If you’re opening a restaurant, there are some design concepts that should take center stage — and what color to paint your establishment is one of them. Just like when designing your menu, it’s important to remember that color and design may affect customer behavior — and that takes precedence over your favorite color.
Some theories may seem cliched and outdated, but there’s still something to be said about certain colors being simply more appetizing than others. Always ask yourself what you would like your customers to do and how you would want them to feel — and which colors are best for that.
Do you want guests to…
- Stay for a long time, slowly sipping their coffee?
- Eat quickly and leave?
- Have a quiet, romantic evening?
- Drink several pints of beer with occasional sides?
Keep in mind that the following suggestions may change depending on who you’re speaking with — and something else like flag colors for an ethnic restaurant may be the deciding factor — but here are a few consistent ideas that we’ve found.
Why restaurant colors should be the first part of your restaurant design
Color impacts so much more than just aesthetics. People actually have psychological reactions to colors and those reactions can affect everything from whether or not diners come to your restaurant in the first place to how long they stay and how much they order. As Chron explains, “the more effectively a restaurant design utilizes color to establish an image, create ambiance and arouse the customer’s appetites, the greater the chances are for long-term success.”
Rosalin Anderson, the chief branding officer for Just Salad, agrees. She told Business.com that “strategic color is one of the most powerful tools for restaurants to use to convey an enjoyable dining experience. The selection of the right color is very important, as it can make diners feel a wide range of emotions from very energized to relaxed and everything in between.”
The best thing you can do to prepare is to learn more about how color works in general, but also how it works in the restaurant industry specifically. When it comes to space, color can be used to make the space seem bigger or smaller than it really is. Color also goes a long way in defining how intimate the space feels, so right from the get-go you’ve got to be thinking about color.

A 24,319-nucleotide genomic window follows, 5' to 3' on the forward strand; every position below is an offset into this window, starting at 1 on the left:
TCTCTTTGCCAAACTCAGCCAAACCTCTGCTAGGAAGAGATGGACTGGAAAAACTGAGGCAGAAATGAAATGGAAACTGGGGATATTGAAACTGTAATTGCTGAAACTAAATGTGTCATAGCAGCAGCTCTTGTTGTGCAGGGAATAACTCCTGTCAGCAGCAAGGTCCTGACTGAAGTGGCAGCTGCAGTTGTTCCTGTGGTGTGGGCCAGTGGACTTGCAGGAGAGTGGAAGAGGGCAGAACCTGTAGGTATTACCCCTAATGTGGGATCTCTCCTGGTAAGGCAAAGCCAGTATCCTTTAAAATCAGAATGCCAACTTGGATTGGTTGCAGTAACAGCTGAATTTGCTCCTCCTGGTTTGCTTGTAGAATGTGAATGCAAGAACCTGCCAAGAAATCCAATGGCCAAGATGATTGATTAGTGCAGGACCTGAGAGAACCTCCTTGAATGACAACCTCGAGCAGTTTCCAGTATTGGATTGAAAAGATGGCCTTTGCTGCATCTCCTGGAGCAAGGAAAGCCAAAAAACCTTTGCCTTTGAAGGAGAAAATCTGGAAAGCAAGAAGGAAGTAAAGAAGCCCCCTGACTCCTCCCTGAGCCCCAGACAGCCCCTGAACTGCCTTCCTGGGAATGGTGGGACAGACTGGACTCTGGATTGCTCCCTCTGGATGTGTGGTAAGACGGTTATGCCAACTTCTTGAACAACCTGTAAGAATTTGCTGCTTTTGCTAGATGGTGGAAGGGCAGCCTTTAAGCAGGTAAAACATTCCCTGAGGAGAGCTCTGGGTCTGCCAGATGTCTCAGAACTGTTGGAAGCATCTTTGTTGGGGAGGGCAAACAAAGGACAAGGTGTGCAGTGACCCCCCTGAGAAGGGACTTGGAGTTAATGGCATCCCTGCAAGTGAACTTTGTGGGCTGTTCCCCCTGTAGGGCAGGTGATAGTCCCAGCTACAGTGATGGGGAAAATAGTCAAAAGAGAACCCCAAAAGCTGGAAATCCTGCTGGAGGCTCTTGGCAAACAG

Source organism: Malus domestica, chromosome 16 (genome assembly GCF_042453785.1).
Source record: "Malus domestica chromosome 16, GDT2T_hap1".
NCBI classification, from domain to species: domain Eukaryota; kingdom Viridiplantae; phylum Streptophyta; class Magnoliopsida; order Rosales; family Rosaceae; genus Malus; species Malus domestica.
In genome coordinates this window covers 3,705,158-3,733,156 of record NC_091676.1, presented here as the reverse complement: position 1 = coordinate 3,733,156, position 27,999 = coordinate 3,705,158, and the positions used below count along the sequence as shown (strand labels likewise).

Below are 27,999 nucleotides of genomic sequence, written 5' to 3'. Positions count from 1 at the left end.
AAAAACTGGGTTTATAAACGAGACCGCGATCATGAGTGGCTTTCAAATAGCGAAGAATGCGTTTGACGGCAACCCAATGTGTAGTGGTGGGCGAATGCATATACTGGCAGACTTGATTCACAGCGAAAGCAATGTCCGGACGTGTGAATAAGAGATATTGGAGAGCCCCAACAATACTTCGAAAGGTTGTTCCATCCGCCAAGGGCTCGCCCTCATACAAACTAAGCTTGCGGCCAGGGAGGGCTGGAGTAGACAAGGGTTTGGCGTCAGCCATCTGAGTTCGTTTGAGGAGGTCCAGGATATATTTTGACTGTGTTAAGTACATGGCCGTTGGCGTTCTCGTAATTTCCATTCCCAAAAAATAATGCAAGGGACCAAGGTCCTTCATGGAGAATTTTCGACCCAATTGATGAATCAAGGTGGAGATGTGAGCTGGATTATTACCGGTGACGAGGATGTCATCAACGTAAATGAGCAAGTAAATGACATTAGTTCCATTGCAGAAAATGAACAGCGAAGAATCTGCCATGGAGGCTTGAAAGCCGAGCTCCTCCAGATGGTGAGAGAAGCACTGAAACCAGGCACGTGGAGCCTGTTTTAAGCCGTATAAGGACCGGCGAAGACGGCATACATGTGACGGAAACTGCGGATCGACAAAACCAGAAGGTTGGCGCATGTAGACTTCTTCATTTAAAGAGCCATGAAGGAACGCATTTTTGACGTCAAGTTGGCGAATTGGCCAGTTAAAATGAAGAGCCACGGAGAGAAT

When picking the colors that will be the basis of your restaurant’s design, keep your brand in mind and don’t be afraid to experiment. While color is hugely important, it won’t completely make or break your business, so there is room for some trial and error as long as you start small. You can begin by introducing elements of color slowly and see how that affects your customers before you fully commit to it as your final, official color scheme.
Blues and purples
We often hear that, subconsciously, blue and purple tones are associated with toxins and have been shown to decrease appetite. Whether or not the association with toxins is true, the fact that there are not many naturally blue and purple foods is used to explain why the color doesn’t evoke hunger in people. Blue is associated more frequently with beverages or relaxation, therefore these tones are usually used in spas or coffee houses with a bohemian feel. As blues are also considered to actually suppress appetite, gyms typically use the color for their design. All of this means that for a restaurant, the best thing to do may be to reconsider shades of blue and purple.
Restaurant color ideas for blues and purples
While its best to avoid blues and purples unless you really know what you’re doing, like with any creative process, the rules can be broken with excellent results. As Rosalin Anderson explains to Business.com, “[Just Salad uses] a saturated navy blue for our logo to further differentiate ourselves from our competitors that use a lot of green.”
One way blues do usually work, though, is in seafood-focused or nautically-themed restaurants have been known to pull off blues. They key is that they’re often very muted and used alongside a lot of neutrals like light beiges and whites.
Overall though, the best way to use a blue or purple is to use it sparingly. If you go for it in your logo design, be thoughtful about how big or prominent your logo is across your restaurant because even a flourish of blue can become too much if that little flourish is repeated over and over again.